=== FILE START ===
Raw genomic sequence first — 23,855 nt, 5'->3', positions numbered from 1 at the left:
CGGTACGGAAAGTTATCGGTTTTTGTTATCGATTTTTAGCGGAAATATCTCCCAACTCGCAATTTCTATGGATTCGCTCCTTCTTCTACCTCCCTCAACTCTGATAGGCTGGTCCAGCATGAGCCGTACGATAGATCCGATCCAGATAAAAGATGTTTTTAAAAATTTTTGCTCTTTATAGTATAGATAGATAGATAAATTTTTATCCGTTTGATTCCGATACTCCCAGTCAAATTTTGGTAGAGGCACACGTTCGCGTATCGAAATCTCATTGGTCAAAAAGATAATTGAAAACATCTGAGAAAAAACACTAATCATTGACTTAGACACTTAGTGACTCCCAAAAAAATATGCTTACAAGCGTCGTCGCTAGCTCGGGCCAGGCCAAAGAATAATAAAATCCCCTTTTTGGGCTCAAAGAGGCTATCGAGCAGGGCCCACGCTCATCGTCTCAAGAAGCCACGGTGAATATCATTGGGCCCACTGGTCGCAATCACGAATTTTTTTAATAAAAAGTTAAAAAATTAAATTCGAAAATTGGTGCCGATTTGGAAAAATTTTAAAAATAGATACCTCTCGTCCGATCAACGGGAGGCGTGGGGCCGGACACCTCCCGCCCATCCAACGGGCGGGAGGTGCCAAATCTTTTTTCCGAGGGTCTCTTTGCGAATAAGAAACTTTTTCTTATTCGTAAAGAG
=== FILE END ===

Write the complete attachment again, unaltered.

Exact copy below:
Raw genomic sequence first — 23,855 nt, 5'->3', positions numbered from 1 at the left:
CGGTACGGAAAGTTATCGGTTTTTGTTATCGATTTTTAGCGGAAATATCTCCCAACTCGCAATTTCTATGGATTCGCTCCTTCTTCTACCTCCCTCAACTCTGATAGGCTGGTCCAGCATGAGCCGTACGATAGATCCGATCCAGATAAAAGATGTTTTTAAAAATTTTTGCTCTTTATAGTATAGATAGATAGATAAATTTTTATCCGTTTGATTCCGATACTCCCAGTCAAATTTTGGTAGAGGCACACGTTCGCGTATCGAAATCTCATTGGTCAAAAAGATAATTGAAAACATCTGAGAAAAAACACTAATCATTGACTTAGACACTTAGTGACTCCCAAAAAAATATGCTTACAAGCGTCGTCGCTAGCTCGGGCCAGGCCAAAGAATAATAAAATCCCCTTTTTGGGCTCAAAGAGGCTATCGAGCAGGGCCCACGCTCATCGTCTCAAGAAGCCACGGTGAATATCATTGGGCCCACTGGTCGCAATCACGAATTTTTTTAATAAAAAGTTAAAAAATTAAATTCGAAAATTGGTGCCGATTTGGAAAAATTTTAAAAATAGATACCTCTCGTCCGATCAACGGGAGGCGTGGGGCCGGACACCTCCCGCCCATCCAACGGGCGGGAGGTGCCAAATCTTTTTTCCGAGGGTCTCTTTGCGAATAAGAAACTTTTTCTTATTCGTAAAGAG